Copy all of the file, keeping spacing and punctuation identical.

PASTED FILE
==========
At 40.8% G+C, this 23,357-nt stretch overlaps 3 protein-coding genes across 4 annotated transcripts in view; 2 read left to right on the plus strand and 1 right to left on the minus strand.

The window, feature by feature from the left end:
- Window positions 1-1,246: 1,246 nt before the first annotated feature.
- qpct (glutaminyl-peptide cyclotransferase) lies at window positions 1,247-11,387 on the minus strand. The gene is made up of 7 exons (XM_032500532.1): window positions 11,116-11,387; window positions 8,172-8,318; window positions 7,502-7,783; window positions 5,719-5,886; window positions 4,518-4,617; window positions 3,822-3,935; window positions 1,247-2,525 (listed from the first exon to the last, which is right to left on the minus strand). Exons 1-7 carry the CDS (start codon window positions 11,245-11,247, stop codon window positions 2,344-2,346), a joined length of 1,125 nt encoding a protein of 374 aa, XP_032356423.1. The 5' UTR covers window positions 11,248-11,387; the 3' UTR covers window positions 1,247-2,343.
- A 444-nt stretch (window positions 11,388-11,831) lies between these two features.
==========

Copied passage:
At 40.8% G+C, this 23,357-nt stretch overlaps 3 protein-coding genes across 4 annotated transcripts in view; 2 read left to right on the plus strand and 1 right to left on the minus strand.

The window, feature by feature from the left end:
- Window positions 1-1,246: 1,246 nt before the first annotated feature.
- qpct (glutaminyl-peptide cyclotransferase) lies at window positions 1,247-11,387 on the minus strand. The gene is made up of 7 exons (XM_032500532.1): window positions 11,116-11,387; window positions 8,172-8,318; window positions 7,502-7,783; window positions 5,719-5,886; window positions 4,518-4,617; window positions 3,822-3,935; window positions 1,247-2,525 (listed from the first exon to the last, which is right to left on the minus strand). Exons 1-7 carry the CDS (start codon window positions 11,245-11,247, stop codon window positions 2,344-2,346), a joined length of 1,125 nt encoding a protein of 374 aa, XP_032356423.1. The 5' UTR covers window positions 11,248-11,387; the 3' UTR covers window positions 1,247-2,343.
- A 444-nt stretch (window positions 11,388-11,831) lies between these two features.